For most of kindergarten, Brad Mitchell whispered
Joanie Loves Cha-Chi and pulled his eyes back at me,
while his friends snickered. I was the only Asian girl in school,
and my name was Joan, not Becky or Chelsea
like the prettiest girls in class, the ones that smiled so freely.
My name was American, but not American enough.
That entire year, I thought Joanie Loves Cha-Chi was a racial slur.
My immigrant mother had never seen Happy Days.
Her kimchi and myeolchi-muchim was banished
to a garage refrigerator while our gigantic gallons of milk
and my father’s cheddar cheese and oreos filled the kitchen.
She waved away my tears and told me to just ignore them.
I was not American enough to get the joke.
The next year, I saw Happy Days on t.v. and felt so ashamed.
Brad’s chant buzzed in my hot and throbbing ears.
Hooked right away, I fell in love with the Fonz.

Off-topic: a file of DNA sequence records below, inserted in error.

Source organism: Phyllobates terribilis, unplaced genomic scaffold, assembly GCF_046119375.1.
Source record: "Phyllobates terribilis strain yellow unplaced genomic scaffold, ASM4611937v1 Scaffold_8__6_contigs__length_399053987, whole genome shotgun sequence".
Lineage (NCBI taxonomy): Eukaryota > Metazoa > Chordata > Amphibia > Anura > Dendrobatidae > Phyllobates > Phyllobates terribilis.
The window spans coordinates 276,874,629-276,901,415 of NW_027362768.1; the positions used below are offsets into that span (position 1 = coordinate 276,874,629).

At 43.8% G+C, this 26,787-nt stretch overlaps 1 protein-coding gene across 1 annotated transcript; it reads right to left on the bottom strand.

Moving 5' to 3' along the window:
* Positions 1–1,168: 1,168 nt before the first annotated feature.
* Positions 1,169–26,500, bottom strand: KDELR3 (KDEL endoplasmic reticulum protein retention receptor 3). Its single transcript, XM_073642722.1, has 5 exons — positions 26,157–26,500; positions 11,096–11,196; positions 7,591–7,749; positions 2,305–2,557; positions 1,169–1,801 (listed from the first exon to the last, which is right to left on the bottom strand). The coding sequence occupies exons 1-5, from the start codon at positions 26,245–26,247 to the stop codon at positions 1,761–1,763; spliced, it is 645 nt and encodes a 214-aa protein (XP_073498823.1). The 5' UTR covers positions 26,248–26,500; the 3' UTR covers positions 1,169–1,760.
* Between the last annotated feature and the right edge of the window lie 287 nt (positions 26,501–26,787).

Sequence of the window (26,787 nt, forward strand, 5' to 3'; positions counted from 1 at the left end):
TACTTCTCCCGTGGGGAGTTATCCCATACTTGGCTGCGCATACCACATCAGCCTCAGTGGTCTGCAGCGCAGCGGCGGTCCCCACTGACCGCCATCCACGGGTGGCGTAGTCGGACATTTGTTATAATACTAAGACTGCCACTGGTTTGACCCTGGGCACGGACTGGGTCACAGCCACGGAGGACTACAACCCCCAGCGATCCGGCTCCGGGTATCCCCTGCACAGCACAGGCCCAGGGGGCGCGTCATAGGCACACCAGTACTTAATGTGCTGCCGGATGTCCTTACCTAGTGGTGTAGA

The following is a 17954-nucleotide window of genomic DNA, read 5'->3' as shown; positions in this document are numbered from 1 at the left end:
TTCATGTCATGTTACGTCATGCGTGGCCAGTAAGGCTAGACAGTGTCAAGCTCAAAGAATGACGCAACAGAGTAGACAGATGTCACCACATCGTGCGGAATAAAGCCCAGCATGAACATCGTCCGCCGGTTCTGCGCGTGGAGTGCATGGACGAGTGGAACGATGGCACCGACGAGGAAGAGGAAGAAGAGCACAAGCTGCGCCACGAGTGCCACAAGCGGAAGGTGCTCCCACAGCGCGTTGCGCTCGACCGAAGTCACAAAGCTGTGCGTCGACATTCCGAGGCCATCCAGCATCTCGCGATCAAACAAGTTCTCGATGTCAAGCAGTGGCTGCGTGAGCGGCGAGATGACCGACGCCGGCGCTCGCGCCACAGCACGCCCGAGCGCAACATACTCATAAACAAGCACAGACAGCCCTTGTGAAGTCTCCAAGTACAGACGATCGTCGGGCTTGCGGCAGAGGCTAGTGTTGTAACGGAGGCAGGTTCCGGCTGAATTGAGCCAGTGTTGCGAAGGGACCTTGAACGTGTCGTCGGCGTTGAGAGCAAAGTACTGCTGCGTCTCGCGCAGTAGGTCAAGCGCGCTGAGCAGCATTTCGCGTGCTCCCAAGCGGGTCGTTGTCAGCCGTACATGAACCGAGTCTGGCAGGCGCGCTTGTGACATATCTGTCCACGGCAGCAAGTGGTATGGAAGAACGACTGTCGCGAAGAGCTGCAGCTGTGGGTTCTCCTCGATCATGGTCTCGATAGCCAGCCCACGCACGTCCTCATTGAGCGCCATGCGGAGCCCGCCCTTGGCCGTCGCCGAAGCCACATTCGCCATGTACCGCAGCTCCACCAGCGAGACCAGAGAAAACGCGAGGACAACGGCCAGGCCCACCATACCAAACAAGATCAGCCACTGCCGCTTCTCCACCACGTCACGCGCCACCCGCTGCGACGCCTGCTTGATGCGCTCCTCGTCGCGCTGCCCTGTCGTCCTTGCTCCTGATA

I didn’t know then, but it was because he could say
“heyyyyyyy” in an accent that I couldn’t quite place.
~ Joan Glass
Joan Glass holds a B.A. and M.A. from Smith College. She is the child of a Korean immigrant mother and an Irish/Polish American father. Her poems have been published in TRIVIA: Voices of Feminism, Literary Mama, Decades Review, Up the River, Bone Parade, Easy Street, and Right Hand Pointing, among others. Her poem ‘Bathing Scene’ was featured on the Saturday Poetry Series: Poetry as it Ought to Be. Joan lives near New Haven, Connecticut.